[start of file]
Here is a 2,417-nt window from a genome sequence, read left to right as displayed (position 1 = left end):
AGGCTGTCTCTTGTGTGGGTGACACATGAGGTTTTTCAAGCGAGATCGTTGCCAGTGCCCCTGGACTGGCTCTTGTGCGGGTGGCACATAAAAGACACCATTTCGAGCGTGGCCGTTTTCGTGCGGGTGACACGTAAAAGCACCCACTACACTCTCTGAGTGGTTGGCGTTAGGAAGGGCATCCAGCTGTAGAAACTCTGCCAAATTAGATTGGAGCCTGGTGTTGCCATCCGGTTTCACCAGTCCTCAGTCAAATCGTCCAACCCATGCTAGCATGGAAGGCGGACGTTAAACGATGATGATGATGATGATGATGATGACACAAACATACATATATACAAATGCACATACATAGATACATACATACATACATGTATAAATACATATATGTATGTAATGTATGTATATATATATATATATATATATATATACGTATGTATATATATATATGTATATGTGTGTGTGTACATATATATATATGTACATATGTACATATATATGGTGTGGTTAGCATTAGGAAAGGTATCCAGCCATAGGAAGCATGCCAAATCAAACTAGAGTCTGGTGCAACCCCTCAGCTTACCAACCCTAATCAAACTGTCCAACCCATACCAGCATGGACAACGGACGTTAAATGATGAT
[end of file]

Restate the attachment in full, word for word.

Here is a 2,417-nt window from a genome sequence, read left to right as displayed (position 1 = left end):
AGGCTGTCTCTTGTGTGGGTGACACATGAGGTTTTTCAAGCGAGATCGTTGCCAGTGCCCCTGGACTGGCTCTTGTGCGGGTGGCACATAAAAGACACCATTTCGAGCGTGGCCGTTTTCGTGCGGGTGACACGTAAAAGCACCCACTACACTCTCTGAGTGGTTGGCGTTAGGAAGGGCATCCAGCTGTAGAAACTCTGCCAAATTAGATTGGAGCCTGGTGTTGCCATCCGGTTTCACCAGTCCTCAGTCAAATCGTCCAACCCATGCTAGCATGGAAGGCGGACGTTAAACGATGATGATGATGATGATGATGATGACACAAACATACATATATACAAATGCACATACATAGATACATACATACATACATGTATAAATACATATATGTATGTAATGTATGTATATATATATATATATATATATATATACGTATGTATATATATATATGTATATGTGTGTGTGTACATATATATATATGTACATATGTACATATATATGGTGTGGTTAGCATTAGGAAAGGTATCCAGCCATAGGAAGCATGCCAAATCAAACTAGAGTCTGGTGCAACCCCTCAGCTTACCAACCCTAATCAAACTGTCCAACCCATACCAGCATGGACAACGGACGTTAAATGATGAT